Publication Date

October 17, 2012



Anthony Grafton, president of the AHA in 2011, wrote in his inaugural column in Perspectives on History that “Historians of everything from drought in ancient Egypt to the economy of modern China do, in fact, have knowledge that matters—knowledge based on painstaking analysis of hard sources, which they convey to students and readers as clearly and passionately as can be managed.”

In that spirit, with the firm belief that we best understand the present when we more fully comprehend the past, the AHA is continuing its series of Roundtables on the presidential debates of 2012. In these essays, historians discuss not only what they saw, but how we got to this point. With this broad understanding, we can begin to talk about what these debates say not only about the candidates, but about our political process and our goals as a society. We can begin a discussion based on “painstaking analysis of hard sources” that gives these debates lasting and broad meaning.

We encourage readers to watch this space after the next and last debate, and to visit our previous roundtables, here and here.

—Allen Mikaelian, Associate Editor

The Respondents:

“Mitt Romney’s repeated claims to ‘know’ can be evaluated historically from numerous directions. One can hear within them the struggles between Modernists and Fundamentalists of the early twentieth century who battled over what they knew when it came to God, the Bible, and evolution.”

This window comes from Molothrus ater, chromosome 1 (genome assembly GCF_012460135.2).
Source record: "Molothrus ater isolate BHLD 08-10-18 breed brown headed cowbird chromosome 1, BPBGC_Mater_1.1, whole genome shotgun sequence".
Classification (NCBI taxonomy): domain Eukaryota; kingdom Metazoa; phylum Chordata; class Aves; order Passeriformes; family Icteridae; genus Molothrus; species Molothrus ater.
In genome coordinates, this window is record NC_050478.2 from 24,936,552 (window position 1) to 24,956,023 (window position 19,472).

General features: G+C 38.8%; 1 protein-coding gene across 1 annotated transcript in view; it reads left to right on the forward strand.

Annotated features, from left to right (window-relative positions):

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—Edward J. Blum, Associate Professor, San Diego State University

“One of the striking features of last night’s debate has actually been striking throughout the 2012 campaign and, for that matter, the last few presidential campaigns: the fetishization of the ‘undecided voter.’”
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—Robin Einhorn, Professor of History, University of California, Berkeley

“Nostalgia for an imagined golden age does not enhance a historian’s job performance. And yet election-year debates pull me off track and into a deep swamp of nostalgia.  Within minutes of a debate’s start, I am lost in yearning for a past era when candidates made their cases in substantive, cogent, and thorough ways.”
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—Patty Limerick, Professor of History, University of Colorado, Boulder

“The ‘j’ word, jobs, was the dominant term in the evening’s debate:  how best to encourage their growth and keep them at home.  But the more striking word, from the historian’s perspective, was ‘I.’”
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—Daniel Rodgers, Henry Charles Lea Professor of History, Princeton University

“If you’re an American liberal, like I am, you have probably spent the past 30 or so years complaining that cultural issues—like abortion and same-sex marriage—have drowned out economic ones in our national political discourse. Republicans can’t win on the economy, the story goes, so they try to pull the wool over voters’ eyes by waging a culture war.  It’s time to lay that tale to rest.”
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—Jonathan Zimmerman, Professor of History and Education, New York University

This post first appeared on AHA Today.

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